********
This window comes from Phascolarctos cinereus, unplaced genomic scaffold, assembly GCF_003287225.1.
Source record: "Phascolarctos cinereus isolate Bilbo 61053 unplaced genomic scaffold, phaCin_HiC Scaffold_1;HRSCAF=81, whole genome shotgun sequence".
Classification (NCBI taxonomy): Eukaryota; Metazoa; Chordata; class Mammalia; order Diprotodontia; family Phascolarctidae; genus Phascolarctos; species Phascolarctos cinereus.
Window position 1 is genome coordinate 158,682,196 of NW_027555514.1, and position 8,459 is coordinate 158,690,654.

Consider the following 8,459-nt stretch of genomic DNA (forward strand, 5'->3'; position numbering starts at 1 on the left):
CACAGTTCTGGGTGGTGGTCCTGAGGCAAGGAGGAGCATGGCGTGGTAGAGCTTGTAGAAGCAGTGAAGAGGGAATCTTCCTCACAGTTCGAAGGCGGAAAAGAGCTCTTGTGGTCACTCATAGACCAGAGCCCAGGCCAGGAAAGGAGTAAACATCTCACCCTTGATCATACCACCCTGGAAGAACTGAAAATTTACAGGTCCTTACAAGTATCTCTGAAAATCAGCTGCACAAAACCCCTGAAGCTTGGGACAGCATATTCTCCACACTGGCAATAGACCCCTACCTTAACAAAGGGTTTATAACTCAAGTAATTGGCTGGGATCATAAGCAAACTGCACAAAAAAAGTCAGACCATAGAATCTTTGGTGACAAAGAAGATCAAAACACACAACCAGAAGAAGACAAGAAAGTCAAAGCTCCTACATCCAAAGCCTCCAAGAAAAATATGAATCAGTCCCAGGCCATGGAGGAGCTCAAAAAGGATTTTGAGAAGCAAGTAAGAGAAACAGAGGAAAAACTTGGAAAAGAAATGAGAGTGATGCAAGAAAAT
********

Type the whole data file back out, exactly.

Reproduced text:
This window comes from Phascolarctos cinereus, unplaced genomic scaffold, assembly GCF_003287225.1.
Source record: "Phascolarctos cinereus isolate Bilbo 61053 unplaced genomic scaffold, phaCin_HiC Scaffold_1;HRSCAF=81, whole genome shotgun sequence".
Classification (NCBI taxonomy): Eukaryota; Metazoa; Chordata; class Mammalia; order Diprotodontia; family Phascolarctidae; genus Phascolarctos; species Phascolarctos cinereus.
Window position 1 is genome coordinate 158,682,196 of NW_027555514.1, and position 8,459 is coordinate 158,690,654.

Consider the following 8,459-nt stretch of genomic DNA (forward strand, 5'->3'; position numbering starts at 1 on the left):
CACAGTTCTGGGTGGTGGTCCTGAGGCAAGGAGGAGCATGGCGTGGTAGAGCTTGTAGAAGCAGTGAAGAGGGAATCTTCCTCACAGTTCGAAGGCGGAAAAGAGCTCTTGTGGTCACTCATAGACCAGAGCCCAGGCCAGGAAAGGAGTAAACATCTCACCCTTGATCATACCACCCTGGAAGAACTGAAAATTTACAGGTCCTTACAAGTATCTCTGAAAATCAGCTGCACAAAACCCCTGAAGCTTGGGACAGCATATTCTCCACACTGGCAATAGACCCCTACCTTAACAAAGGGTTTATAACTCAAGTAATTGGCTGGGATCATAAGCAAACTGCACAAAAAAAGTCAGACCATAGAATCTTTGGTGACAAAGAAGATCAAAACACACAACCAGAAGAAGACAAGAAAGTCAAAGCTCCTACATCCAAAGCCTCCAAGAAAAATATGAATCAGTCCCAGGCCATGGAGGAGCTCAAAAAGGATTTTGAGAAGCAAGTAAGAGAAACAGAGGAAAAACTTGGAAAAGAAATGAGAGTGATGCAAGAAAAT